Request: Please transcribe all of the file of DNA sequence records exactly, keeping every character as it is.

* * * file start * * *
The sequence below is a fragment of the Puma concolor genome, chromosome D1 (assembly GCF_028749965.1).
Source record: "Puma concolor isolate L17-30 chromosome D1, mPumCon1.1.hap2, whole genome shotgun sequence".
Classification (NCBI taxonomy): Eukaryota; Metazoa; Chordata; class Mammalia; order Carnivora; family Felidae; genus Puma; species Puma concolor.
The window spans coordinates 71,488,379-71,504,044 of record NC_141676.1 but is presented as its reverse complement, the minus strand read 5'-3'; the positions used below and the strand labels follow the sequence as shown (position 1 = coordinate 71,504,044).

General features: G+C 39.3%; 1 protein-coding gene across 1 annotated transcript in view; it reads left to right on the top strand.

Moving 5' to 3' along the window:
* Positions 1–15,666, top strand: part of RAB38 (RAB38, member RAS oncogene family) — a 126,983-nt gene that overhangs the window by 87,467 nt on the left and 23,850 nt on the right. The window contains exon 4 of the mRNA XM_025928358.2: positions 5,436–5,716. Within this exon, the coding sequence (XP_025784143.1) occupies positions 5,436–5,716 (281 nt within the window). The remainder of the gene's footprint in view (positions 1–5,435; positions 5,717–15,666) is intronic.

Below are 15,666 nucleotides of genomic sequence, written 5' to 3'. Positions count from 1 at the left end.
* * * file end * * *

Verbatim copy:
The sequence below is a fragment of the Puma concolor genome, chromosome D1 (assembly GCF_028749965.1).
Source record: "Puma concolor isolate L17-30 chromosome D1, mPumCon1.1.hap2, whole genome shotgun sequence".
Classification (NCBI taxonomy): Eukaryota; Metazoa; Chordata; class Mammalia; order Carnivora; family Felidae; genus Puma; species Puma concolor.
The window spans coordinates 71,488,379-71,504,044 of record NC_141676.1 but is presented as its reverse complement, the minus strand read 5'-3'; the positions used below and the strand labels follow the sequence as shown (position 1 = coordinate 71,504,044).

General features: G+C 39.3%; 1 protein-coding gene across 1 annotated transcript in view; it reads left to right on the top strand.

Moving 5' to 3' along the window:
* Positions 1–15,666, top strand: part of RAB38 (RAB38, member RAS oncogene family) — a 126,983-nt gene that overhangs the window by 87,467 nt on the left and 23,850 nt on the right. The window contains exon 4 of the mRNA XM_025928358.2: positions 5,436–5,716. Within this exon, the coding sequence (XP_025784143.1) occupies positions 5,436–5,716 (281 nt within the window). The remainder of the gene's footprint in view (positions 1–5,435; positions 5,717–15,666) is intronic.

Below are 15,666 nucleotides of genomic sequence, written 5' to 3'. Positions count from 1 at the left end.